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Earthquake prediction

  1. Jan 3, 2017 #1
    Hello PF

    Why are scientists still unable to predict earthquake? Will it be possible to predict earthquake? Are there any promising research going on?

    If only we could know when earthquake was going to hit, how many lives could have been saved!
  2. jcsd
  3. Jan 3, 2017 #2


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    2017 Award

    Staff: Mentor

    Predicting earthquakes is a very hard problem. What scientists can do is a long-term prognosis: study the fault lines, their motion, pressure and so on. This often gives a prediction like "we expect a magnitude X earthquake within the next years". Those predictions can be quite reliable if the system got enough attention (especially at the US East Coast and in Japan). Pressure builds up slowly until the ground breaks. The trigger of large earthquakes can be very small and therefore hard to predict.
    The regions where earthquakes happen are well known. Just build houses solid enough to withstand those earthquakes. It makes the houses more expensive, but they save lives, and they don't have to be rebuilt after every earthquake.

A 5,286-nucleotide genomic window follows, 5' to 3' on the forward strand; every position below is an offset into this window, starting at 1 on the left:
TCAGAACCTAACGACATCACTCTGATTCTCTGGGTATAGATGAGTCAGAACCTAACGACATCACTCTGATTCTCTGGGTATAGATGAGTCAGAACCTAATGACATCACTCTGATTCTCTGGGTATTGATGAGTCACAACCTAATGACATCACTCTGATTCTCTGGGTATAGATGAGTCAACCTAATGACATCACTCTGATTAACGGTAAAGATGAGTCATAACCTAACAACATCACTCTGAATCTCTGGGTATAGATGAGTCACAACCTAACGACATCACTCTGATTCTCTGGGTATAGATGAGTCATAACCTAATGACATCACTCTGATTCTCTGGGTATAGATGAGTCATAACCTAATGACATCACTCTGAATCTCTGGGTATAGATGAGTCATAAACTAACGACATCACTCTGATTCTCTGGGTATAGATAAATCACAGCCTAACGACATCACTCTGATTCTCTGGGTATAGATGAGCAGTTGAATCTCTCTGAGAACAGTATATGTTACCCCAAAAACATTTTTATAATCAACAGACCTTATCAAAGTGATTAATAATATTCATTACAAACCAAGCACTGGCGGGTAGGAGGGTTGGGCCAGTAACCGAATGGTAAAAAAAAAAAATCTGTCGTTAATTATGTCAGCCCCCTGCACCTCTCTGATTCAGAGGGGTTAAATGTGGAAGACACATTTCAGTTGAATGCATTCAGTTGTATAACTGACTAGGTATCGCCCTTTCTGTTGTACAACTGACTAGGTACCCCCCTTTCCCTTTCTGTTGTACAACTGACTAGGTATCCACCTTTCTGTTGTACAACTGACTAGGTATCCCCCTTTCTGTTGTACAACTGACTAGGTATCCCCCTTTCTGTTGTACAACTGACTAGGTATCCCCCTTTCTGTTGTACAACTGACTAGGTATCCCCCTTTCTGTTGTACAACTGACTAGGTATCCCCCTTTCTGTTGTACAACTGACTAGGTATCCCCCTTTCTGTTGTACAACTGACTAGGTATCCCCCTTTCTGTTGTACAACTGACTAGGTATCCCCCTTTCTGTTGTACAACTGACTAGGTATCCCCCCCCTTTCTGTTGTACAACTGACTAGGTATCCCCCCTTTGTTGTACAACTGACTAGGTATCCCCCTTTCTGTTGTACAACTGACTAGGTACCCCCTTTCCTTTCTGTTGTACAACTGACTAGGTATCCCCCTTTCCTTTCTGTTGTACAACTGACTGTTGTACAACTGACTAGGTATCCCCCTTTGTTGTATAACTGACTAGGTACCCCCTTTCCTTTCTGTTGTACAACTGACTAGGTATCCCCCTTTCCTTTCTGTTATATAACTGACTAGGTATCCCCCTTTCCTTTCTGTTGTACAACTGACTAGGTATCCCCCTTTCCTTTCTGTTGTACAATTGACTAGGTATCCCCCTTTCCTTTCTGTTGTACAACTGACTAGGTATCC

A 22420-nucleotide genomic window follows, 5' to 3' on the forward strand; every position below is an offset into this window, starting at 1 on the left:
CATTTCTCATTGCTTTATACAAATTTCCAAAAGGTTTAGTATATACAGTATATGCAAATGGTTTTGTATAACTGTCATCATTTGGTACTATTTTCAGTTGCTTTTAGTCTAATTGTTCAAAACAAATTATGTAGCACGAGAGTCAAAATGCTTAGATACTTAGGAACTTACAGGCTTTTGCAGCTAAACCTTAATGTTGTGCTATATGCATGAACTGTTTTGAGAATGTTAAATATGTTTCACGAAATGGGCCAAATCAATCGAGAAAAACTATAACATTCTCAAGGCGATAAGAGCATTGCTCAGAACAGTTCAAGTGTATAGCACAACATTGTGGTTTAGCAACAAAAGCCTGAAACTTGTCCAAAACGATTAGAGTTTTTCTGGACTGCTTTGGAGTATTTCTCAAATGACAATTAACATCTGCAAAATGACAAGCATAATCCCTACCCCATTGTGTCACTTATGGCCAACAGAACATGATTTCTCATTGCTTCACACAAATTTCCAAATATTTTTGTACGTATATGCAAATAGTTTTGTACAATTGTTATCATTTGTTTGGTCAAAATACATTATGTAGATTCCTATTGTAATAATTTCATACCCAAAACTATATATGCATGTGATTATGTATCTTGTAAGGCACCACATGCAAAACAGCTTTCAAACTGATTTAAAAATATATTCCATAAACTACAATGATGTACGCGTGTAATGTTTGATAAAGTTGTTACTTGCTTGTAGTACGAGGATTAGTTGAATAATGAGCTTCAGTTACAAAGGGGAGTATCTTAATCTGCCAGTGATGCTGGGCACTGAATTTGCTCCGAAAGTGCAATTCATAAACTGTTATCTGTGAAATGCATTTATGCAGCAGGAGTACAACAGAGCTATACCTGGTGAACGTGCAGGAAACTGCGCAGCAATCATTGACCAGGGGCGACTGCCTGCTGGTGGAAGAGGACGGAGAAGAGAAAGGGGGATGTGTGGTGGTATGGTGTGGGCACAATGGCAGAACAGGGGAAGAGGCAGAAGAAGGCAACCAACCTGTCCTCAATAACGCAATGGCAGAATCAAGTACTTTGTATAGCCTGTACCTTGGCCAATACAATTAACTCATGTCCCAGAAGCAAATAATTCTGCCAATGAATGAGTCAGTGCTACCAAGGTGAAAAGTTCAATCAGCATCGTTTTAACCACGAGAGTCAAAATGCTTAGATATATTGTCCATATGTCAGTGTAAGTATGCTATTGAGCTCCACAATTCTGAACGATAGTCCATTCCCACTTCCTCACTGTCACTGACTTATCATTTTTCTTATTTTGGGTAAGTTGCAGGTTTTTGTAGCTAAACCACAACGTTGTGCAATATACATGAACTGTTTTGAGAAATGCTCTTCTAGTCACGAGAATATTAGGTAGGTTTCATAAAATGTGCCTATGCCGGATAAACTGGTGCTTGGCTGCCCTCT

The 2010 earthquake in Haiti, with magnitude 7.0, killed 100,000 to 200,000.

    As comparison, Japan gets hit by about 2 magnitude 7 earthquakes per year - typically with 0 to 5 casualties.
    Even the 2011 earthquake, one of the strongest ever recorded, didn't lead to large damage or casualties - at 100 times the energy of a magnitude 7 earthquake. The tsunami did kill many, but that is a different topic.
    Building houses properly matters.
  4. Jan 3, 2017 #3
    Helium levels rising in ground water may be a possible indicator.
  5. Jan 27, 2017 #4


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    Staff: Mentor

    Apparently not.

    And the decreases were not consistent enough to be a predictor.

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